In 1999, West Nile encephalitis became a public health concern in the United States. The disease, which previously had not been recorded in this country, broke out in the New York City metropolitan area, where the Centers for Disease Control and Prevention confirmed 62 human cases of encephalitis, including seven deaths. The West Nile virus, which causes the disease, was isolated not only from people but also from a large number of dead crows, a variety of zoo birds, various native bird species, and horses with encephalitic signs.
Although chickens and turkeys can become infected when experimentally inoculated with the virus or bitten by infected mosquitoes, these birds do not develop the clinical disease. Their immune system quickly responds to infection by producing antibodies that clear the virus from their body. Also, because the virus can be transmitted only through the bite of an infected mosquito, infected poultry present no significant public health risk. Poultry can neither directly infect other birds, animals, or humans, nor act as a reservoir for the virus.
Pennsylvania has in place an intensive West Nile virus surveillance program. This program includes attempting virus isolation from mosquitoes and wild birds (primarily crows). Blood samples from sentinel chickens are tested to detect West Nile virus antibodies. In addition, veterinarians can request that equine blood samples be tested for diagnostic purposes.
What is West Nile Encephalitis
West Nile encephalitis is a brain infection caused by the West Nile virus. The majority of people and animals that become infected with the virus either have no symptoms or experience mild illness. However, a small proportion of infected people and animals (primarily horses) develop an illness, which may progress to full-blown encephalitis, which can be fatal.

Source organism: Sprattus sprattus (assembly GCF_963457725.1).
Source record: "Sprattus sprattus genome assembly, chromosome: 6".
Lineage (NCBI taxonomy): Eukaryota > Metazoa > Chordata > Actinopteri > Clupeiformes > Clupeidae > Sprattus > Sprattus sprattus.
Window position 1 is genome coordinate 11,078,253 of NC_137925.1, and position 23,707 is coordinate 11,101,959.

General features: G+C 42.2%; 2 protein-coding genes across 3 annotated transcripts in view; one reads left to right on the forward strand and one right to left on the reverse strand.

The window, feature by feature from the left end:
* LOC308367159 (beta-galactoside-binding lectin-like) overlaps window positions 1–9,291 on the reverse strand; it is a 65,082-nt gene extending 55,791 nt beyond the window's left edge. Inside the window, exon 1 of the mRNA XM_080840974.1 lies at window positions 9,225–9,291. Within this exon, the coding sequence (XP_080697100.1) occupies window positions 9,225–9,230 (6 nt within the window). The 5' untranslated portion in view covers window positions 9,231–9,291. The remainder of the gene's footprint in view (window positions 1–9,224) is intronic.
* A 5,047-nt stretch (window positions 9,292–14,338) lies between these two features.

When was West Nile Encephalitis First Seen in the United States?
In late summer of 1999, exotic birds in a New York City zoo began to die unexpectedly at the same time that wild crows were dying in large numbers. In addition, an increase in the incidence of encephalitis in horses was seen, and several elderly people died from the same condition. Dr. Tracy McNamara, the Bronx Zoo's veterinarian, and Dr. Millicort Edison, a New York State public health veterinarian, suspected that the cases were related and caused by an infectious agent not previously reported. They enlisted the aid of the National Veterinary Services Laboratory and the Centers for Disease Control and Prevention, who subsequently isolated and identified the agent as West Nile virus. The virus had until that time been found only in Africa, Eastern Europe, West Asia, and the Middle East. The virus may have been introduced into the United States by an infected bird or mosquito.
How is West Nile Virus Spread?
There is no evidence of animal-to-person or person-to-person transmission of West Nile virus. The only known way in which people can become infected is through the bite of an infected mosquito. However, even in areas where mosquitoes do carry the virus, very few mosquitoes are infected. Mosquitoes become infected after taking a blood meal from a wild bird carrying the virus in its bloodstream. Although some wild birds may harbor the virus, most species, with the exception of crows, do not become clinically ill. American crows, however, constitute a large proportion of the dead birds that have tested positive for the West Nile virus. Because the only means of preventing transmission of West Nile Virus is through mosquito control, mosquito control efforts will be increased in any areas where West Nile virus is found to be present.